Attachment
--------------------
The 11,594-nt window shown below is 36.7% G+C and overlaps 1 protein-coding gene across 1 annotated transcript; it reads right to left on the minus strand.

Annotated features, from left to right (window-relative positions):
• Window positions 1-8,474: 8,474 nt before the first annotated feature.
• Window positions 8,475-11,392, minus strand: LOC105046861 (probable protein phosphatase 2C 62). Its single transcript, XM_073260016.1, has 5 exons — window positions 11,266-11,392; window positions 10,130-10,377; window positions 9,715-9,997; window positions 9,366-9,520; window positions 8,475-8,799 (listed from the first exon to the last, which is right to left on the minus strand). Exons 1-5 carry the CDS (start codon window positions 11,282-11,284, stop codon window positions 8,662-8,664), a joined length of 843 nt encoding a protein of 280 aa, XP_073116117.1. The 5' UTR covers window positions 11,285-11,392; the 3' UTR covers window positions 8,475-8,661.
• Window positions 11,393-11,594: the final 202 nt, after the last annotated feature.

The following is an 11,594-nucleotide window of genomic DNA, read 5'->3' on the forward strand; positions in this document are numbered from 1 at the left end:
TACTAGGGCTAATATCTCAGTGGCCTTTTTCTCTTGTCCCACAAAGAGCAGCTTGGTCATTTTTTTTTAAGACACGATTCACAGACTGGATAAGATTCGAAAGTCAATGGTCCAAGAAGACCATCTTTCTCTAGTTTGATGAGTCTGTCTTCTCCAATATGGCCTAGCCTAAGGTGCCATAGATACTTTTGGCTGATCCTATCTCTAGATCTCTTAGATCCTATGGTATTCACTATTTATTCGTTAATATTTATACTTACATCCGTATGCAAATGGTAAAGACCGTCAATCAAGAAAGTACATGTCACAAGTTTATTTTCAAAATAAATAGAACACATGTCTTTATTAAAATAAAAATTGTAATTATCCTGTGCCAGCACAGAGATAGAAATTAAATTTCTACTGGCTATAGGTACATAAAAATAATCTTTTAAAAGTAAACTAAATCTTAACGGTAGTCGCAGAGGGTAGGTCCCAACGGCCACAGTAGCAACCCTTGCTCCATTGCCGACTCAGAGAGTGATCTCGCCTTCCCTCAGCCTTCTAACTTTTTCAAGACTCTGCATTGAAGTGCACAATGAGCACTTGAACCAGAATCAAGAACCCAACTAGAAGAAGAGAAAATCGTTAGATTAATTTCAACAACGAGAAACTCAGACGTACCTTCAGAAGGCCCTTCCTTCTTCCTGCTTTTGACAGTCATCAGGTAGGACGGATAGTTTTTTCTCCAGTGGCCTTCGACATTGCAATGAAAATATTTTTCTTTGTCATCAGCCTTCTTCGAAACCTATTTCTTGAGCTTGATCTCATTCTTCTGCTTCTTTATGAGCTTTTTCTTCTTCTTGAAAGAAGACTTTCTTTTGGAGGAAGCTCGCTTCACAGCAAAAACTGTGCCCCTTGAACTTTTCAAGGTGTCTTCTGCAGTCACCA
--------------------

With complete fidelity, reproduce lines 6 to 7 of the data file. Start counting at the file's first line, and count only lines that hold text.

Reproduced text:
The following is an 11,594-nucleotide window of genomic DNA, read 5'->3' on the forward strand; positions in this document are numbered from 1 at the left end:
TACTAGGGCTAATATCTCAGTGGCCTTTTTCTCTTGTCCCACAAAGAGCAGCTTGGTCATTTTTTTTTAAGACACGATTCACAGACTGGATAAGATTCGAAAGTCAATGGTCCAAGAAGACCATCTTTCTCTAGTTTGATGAGTCTGTCTTCTCCAATATGGCCTAGCCTAAGGTGCCATAGATACTTTTGGCTGATCCTATCTCTAGATCTCTTAGATCCTATGGTATTCACTATTTATTCGTTAATATTTATACTTACATCCGTATGCAAATGGTAAAGACCGTCAATCAAGAAAGTACATGTCACAAGTTTATTTTCAAAATAAATAGAACACATGTCTTTATTAAAATAAAAATTGTAATTATCCTGTGCCAGCACAGAGATAGAAATTAAATTTCTACTGGCTATAGGTACATAAAAATAATCTTTTAAAAGTAAACTAAATCTTAACGGTAGTCGCAGAGGGTAGGTCCCAACGGCCACAGTAGCAACCCTTGCTCCATTGCCGACTCAGAGAGTGATCTCGCCTTCCCTCAGCCTTCTAACTTTTTCAAGACTCTGCATTGAAGTGCACAATGAGCACTTGAACCAGAATCAAGAACCCAACTAGAAGAAGAGAAAATCGTTAGATTAATTTCAACAACGAGAAACTCAGACGTACCTTCAGAAGGCCCTTCCTTCTTCCTGCTTTTGACAGTCATCAGGTAGGACGGATAGTTTTTTCTCCAGTGGCCTTCGACATTGCAATGAAAATATTTTTCTTTGTCATCAGCCTTCTTCGAAACCTATTTCTTGAGCTTGATCTCATTCTTCTGCTTCTTTATGAGCTTTTTCTTCTTCTTGAAAGAAGACTTTCTTTTGGAGGAAGCTCGCTTCACAGCAAAAACTGTGCCCCTTGAACTTTTCAAGGTGTCTTCTGCAGTCACCA